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Midterm

Statistics Midterm 2 Notes

20 pages100 viewsWinter 2013

School
UOIT
Department
Business
Course Code
BUSI 1450U
Professor
William Goodman
Study Guide
Midterm

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Statistics Midterm 2 Information
Chapter 7.2 Binomial Distribution
- Binomial distribution special case of discrete probability distribution.
- The word binomial is derived from bi for “two” and nominal for “numbers”, suggesting a reference to trials (such
as coin fillips) that have only two possible values or numbers that could result.
- A “success” denotes the occurrence of an outcome in which we are interested, such as tossing a head, and a
“failure” denotes obtaining the opposite outcome.
- A binomial distribution can also be called a trial (sometimes called a Bernoulli trial), since a trail is a 2 possible
outcome random experiment of the sort described above.
- Each unique sequence of outcomes for all of the trials combined may define one possible outcome for the
overall experiment.
- Binomial experiment an experiment such as the two coin flips, that consists of a sequence of identical and
independent Bernoulli trials.
- Binomial random variable a variable that counts the number of successes (regardless of exact sequence)
among the trial results in the binomial experiment.
These conditions must be met:
1) The experiment consists of n identical trials.
2) There are only two, mutually exclusive, results possible for each trial.
3) All of the trials are independent.
4) The probabilities of success are constant for each trial.
Calculating the probabilities for a binomial random variable:
P(a) = The number of ways A can occur .
the number of different outcomes possible in the sample space.
N = fixed number of trials
x = specific number of success
p = probability of success in one trial
(1 p) = probability of failure in one trial
P(x) = probability of getting exactly X successes among N trials
s
Example: Number of
Tails in 2 Tosses of Coin
n = 2; p = 0.5 X P(X)
0 1/4 = .25
1 2/4 = .50
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Binomial Probability Distribution Function
Minitab procedure:
1) Calc
2) Probability distributions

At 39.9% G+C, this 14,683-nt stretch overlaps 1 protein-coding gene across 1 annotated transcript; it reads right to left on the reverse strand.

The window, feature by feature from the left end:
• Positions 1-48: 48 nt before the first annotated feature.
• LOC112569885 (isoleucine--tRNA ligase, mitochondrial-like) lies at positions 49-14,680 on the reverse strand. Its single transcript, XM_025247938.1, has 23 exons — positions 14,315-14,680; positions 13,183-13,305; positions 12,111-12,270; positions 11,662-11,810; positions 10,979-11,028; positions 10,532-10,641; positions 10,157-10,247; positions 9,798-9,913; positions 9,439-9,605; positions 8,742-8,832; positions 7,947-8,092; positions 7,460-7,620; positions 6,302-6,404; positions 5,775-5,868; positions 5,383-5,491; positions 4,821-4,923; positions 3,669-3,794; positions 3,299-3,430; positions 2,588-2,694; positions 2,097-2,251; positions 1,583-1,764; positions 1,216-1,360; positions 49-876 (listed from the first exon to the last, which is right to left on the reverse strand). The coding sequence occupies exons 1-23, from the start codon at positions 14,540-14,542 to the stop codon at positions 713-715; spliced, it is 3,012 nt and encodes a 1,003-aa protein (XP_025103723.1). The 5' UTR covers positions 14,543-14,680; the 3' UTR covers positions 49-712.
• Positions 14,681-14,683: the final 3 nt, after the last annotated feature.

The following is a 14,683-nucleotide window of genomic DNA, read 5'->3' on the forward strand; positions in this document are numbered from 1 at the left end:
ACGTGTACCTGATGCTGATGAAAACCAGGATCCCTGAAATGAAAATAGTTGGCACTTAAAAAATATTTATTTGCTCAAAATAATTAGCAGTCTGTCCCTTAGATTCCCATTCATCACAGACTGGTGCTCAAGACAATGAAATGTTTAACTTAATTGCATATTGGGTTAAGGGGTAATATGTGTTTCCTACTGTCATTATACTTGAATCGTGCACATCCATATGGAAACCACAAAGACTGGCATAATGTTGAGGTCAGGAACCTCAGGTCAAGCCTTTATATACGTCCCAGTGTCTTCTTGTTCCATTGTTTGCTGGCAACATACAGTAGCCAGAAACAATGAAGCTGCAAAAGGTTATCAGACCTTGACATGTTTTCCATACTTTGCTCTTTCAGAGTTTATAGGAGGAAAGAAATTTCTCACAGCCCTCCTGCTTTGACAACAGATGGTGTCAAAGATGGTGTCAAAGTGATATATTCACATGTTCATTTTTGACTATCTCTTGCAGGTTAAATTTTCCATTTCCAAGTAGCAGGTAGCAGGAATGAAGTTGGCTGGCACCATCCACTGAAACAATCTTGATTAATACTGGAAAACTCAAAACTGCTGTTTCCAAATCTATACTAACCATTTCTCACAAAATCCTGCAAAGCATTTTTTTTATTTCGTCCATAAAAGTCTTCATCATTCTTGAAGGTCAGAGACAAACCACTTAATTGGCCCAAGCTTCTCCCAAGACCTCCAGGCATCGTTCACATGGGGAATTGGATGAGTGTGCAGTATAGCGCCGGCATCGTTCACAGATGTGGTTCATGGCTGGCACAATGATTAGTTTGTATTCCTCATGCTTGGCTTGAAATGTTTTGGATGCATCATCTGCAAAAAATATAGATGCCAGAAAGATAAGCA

3) Binomial
4) Input the value for X into “Input Constant”
5) Click Probability
Finding Cumulative Binomial Probabilities
- Calculates the probabilities that X will fall below (or above, etc.) a certain value.
o Find P(X) for all X’s that meet the specified condition
o Add all the probabilities found in step 1.
In minitab:
1) Calc
2) Probability distribution
3) Binomial
4) Input the value for X into “Input constant”
5) Click Cumulative probability.
Result gives the probability of getting a count less than or equal to the X you type in.
Chapter 7 Materials
Chapter 8 Material
n
Miu (u)
P
Sigma (o)
X
X
Has gaps in between, underneath the curve
Has no gaps.
   
 
 
!1
!!
: probability of successes given and
: number of "successes" in sample 0,1, ,
: the probability of each "success"
: sample size
nX
X
n
P X p p
X n X
P X X n p
X X n
p
n

Example: Probability of 1 or more Tails
in 2 Tosses of Coin
n = 2; p = 0.5 X P(X)
0 1/4 = .25
1 2/4 = .50
2 1/4 = .25
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Chapter 8 Continuous Probability Distributions
8.1 The Normal Probability Distribution
- Normal can be applied to model the distributions of many real-world variables such as lengths, heights, weights
and other measured values of natural or manufactured objects.
- Most values are clustered near the mean, and the frequencies drop off after two or more standard deviations
from the mean.
- Each bar is drawn over a range of possible outcomes (a class) and a bar’s length represents the proportion of
outcomes that occur somewhere in that class.
- These percentages can be interpreted as probabilities and the total area under the curve (like the sum of
probabilities for a sample space) equals 1.
- Normal Curve/Bell Curve is such that for any class whose width is greater than zero, the area within the
curve lying above a class range for the variable does approximate, like a density scale histogram, the probability
of getting an outcome within that particular range of x-values.
- Probability density curve a probability distribution for a continuous variable, the normal curve is an example.
- Probability density function The ordinate value of the curve is determined for each x-value in the sample
space.
The normal Curve: The Mathematical Model
E = 2.71828
u = population mean
o = population standard deviation
X = value of random variable ( - infinite < x < infinite)
2
2
2
)(
2
1
)(
x
exf
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